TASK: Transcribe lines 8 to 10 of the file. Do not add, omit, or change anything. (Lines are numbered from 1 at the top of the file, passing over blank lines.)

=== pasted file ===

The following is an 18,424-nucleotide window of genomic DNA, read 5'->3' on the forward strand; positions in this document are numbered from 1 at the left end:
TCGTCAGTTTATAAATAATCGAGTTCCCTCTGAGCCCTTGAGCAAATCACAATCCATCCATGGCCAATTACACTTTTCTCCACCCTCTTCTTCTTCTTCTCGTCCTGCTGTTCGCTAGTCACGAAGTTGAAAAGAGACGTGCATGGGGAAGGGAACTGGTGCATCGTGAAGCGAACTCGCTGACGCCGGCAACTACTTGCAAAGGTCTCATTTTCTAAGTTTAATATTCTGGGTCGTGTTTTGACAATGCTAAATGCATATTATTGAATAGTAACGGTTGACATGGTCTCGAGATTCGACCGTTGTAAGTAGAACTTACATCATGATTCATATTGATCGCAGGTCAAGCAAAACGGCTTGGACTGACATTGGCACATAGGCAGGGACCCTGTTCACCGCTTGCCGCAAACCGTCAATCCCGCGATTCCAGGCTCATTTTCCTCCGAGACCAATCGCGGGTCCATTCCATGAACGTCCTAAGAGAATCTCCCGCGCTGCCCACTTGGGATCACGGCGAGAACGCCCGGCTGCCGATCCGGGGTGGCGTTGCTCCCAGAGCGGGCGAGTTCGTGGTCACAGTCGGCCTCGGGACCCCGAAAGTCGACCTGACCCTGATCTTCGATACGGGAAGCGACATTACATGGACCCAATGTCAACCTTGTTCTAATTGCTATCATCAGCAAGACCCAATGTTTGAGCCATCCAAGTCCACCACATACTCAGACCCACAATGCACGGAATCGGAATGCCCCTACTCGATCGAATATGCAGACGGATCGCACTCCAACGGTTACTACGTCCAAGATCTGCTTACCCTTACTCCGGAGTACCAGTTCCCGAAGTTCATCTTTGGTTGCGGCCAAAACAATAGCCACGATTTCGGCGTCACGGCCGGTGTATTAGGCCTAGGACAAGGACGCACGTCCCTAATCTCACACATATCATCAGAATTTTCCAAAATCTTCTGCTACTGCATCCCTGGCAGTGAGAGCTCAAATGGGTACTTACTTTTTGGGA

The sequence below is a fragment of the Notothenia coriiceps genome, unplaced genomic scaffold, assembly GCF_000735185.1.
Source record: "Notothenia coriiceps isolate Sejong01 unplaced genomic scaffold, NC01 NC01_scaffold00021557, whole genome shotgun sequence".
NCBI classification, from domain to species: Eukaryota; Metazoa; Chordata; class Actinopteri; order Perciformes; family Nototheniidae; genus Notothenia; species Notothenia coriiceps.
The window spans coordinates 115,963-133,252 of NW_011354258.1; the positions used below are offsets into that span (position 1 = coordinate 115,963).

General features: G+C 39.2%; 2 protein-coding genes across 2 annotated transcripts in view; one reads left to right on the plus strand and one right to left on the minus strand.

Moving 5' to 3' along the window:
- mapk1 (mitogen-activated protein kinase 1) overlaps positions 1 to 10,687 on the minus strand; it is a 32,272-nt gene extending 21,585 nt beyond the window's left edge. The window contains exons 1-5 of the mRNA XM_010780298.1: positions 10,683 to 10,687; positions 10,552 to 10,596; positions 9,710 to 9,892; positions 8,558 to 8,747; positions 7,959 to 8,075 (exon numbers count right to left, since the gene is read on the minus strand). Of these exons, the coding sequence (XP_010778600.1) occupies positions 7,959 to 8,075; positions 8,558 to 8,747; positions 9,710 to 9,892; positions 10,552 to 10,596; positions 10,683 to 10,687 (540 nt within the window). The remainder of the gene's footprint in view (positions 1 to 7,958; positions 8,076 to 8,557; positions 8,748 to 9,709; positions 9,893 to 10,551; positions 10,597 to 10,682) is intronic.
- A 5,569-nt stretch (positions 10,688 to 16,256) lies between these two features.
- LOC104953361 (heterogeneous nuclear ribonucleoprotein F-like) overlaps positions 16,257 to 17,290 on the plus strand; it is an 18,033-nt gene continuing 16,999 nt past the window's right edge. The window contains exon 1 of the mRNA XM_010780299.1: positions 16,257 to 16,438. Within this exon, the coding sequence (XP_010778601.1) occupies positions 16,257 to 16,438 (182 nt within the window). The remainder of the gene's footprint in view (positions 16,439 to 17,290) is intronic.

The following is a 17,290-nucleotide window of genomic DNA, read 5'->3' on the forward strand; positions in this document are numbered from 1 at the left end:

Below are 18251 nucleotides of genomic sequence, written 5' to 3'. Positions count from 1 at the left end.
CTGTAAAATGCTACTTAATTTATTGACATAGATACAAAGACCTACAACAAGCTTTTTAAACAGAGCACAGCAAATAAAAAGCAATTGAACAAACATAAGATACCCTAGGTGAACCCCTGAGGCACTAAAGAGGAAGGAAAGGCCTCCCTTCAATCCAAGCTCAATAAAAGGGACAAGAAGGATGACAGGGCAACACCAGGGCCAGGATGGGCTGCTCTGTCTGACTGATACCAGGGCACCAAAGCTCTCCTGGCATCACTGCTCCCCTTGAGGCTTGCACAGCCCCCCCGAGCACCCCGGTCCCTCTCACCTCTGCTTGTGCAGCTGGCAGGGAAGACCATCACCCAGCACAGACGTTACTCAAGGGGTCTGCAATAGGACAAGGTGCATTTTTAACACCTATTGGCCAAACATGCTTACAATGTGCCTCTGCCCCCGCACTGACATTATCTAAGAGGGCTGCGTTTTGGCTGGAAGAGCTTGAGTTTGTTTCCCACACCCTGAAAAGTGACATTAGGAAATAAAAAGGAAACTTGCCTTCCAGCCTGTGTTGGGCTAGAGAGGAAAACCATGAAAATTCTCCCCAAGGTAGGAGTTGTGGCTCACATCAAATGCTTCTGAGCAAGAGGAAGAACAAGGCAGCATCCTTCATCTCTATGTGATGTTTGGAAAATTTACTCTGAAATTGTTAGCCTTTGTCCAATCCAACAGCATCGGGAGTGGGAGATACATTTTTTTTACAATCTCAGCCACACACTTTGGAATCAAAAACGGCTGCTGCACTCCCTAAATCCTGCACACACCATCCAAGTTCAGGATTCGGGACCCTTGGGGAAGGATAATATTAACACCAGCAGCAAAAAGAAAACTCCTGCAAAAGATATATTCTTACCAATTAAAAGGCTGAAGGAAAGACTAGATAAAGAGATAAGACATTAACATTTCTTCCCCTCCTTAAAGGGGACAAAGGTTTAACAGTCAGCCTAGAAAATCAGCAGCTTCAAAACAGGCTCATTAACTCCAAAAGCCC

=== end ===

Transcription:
Moving 5' to 3' along the window:
- mapk1 (mitogen-activated protein kinase 1) overlaps positions 1 to 10,687 on the minus strand; it is a 32,272-nt gene extending 21,585 nt beyond the window's left edge. The window contains exons 1-5 of the mRNA XM_010780298.1: positions 10,683 to 10,687; positions 10,552 to 10,596; positions 9,710 to 9,892; positions 8,558 to 8,747; positions 7,959 to 8,075 (exon numbers count right to left, since the gene is read on the minus strand). Of these exons, the coding sequence (XP_010778600.1) occupies positions 7,959 to 8,075; positions 8,558 to 8,747; positions 9,710 to 9,892; positions 10,552 to 10,596; positions 10,683 to 10,687 (540 nt within the window). The remainder of the gene's footprint in view (positions 1 to 7,958; positions 8,076 to 8,557; positions 8,748 to 9,709; positions 9,893 to 10,551; positions 10,597 to 10,682) is intronic.
- A 5,569-nt stretch (positions 10,688 to 16,256) lies between these two features.